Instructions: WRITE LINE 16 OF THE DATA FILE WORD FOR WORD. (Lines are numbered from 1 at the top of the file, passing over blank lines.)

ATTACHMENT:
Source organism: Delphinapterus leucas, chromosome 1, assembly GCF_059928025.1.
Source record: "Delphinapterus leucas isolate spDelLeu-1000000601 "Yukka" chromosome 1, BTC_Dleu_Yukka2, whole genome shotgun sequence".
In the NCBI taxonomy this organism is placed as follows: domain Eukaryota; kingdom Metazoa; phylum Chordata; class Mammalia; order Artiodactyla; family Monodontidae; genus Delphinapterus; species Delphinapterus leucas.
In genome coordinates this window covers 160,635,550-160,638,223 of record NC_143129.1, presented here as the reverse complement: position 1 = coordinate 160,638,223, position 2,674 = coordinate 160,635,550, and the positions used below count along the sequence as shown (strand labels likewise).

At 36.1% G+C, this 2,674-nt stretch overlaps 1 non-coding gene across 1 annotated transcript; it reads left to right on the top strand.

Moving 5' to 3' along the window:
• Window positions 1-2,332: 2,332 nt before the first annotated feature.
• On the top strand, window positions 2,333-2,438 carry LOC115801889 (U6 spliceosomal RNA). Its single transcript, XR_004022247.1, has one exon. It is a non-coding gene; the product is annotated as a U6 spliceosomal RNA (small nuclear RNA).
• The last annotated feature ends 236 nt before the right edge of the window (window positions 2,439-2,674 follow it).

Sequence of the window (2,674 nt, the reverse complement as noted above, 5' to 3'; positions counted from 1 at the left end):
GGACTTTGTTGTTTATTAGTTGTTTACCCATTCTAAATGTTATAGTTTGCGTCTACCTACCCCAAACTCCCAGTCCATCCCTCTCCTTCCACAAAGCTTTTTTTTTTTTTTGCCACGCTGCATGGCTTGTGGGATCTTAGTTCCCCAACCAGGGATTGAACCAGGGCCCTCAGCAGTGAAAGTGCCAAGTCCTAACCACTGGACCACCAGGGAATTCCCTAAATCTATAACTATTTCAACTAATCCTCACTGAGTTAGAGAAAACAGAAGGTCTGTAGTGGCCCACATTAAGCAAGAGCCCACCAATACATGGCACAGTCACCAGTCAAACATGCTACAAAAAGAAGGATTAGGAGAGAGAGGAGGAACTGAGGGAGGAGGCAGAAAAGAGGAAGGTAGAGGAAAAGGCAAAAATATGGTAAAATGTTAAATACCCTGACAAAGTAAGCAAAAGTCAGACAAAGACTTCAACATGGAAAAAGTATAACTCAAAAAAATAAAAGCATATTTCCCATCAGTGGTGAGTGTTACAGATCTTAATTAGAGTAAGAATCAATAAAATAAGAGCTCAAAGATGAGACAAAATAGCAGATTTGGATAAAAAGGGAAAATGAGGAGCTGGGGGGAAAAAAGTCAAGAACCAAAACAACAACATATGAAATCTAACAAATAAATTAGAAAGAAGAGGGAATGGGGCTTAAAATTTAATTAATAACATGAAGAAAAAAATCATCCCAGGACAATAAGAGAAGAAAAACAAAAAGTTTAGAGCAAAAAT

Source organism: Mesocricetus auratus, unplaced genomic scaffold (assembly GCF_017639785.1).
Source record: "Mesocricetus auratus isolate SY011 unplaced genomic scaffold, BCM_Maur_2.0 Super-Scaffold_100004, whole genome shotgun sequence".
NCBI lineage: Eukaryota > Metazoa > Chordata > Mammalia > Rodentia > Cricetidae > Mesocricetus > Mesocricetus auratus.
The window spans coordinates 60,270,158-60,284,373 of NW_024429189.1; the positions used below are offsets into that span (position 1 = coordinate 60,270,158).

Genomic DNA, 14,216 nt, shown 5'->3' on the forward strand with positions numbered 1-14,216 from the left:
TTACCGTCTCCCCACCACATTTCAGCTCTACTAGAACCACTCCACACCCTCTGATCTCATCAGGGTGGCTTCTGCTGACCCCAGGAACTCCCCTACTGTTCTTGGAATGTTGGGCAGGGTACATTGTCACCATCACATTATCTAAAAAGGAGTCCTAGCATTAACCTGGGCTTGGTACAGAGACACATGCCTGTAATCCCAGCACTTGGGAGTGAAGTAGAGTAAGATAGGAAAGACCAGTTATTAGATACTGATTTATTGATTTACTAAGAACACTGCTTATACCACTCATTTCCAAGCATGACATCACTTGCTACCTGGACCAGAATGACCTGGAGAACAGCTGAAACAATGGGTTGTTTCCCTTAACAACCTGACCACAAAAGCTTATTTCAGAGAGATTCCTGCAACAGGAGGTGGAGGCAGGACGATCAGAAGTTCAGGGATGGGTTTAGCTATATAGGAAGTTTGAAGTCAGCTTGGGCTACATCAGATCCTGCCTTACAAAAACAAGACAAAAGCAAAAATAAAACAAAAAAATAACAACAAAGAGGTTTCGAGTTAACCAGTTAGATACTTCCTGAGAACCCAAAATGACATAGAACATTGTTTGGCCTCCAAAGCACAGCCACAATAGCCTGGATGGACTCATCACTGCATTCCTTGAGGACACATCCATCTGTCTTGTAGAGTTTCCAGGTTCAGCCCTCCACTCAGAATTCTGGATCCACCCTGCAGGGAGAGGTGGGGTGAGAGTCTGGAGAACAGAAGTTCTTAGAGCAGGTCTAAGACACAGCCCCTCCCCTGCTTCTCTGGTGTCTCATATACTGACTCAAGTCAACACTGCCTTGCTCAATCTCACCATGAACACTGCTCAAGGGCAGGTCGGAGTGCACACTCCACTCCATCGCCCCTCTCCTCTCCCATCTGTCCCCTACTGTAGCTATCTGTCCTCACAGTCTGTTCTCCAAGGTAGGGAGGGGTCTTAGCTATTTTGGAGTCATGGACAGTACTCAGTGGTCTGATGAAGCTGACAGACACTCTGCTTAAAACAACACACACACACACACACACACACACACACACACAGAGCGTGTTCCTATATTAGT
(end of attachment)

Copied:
Genomic DNA, 14,216 nt, shown 5'->3' on the forward strand with positions numbered 1-14,216 from the left: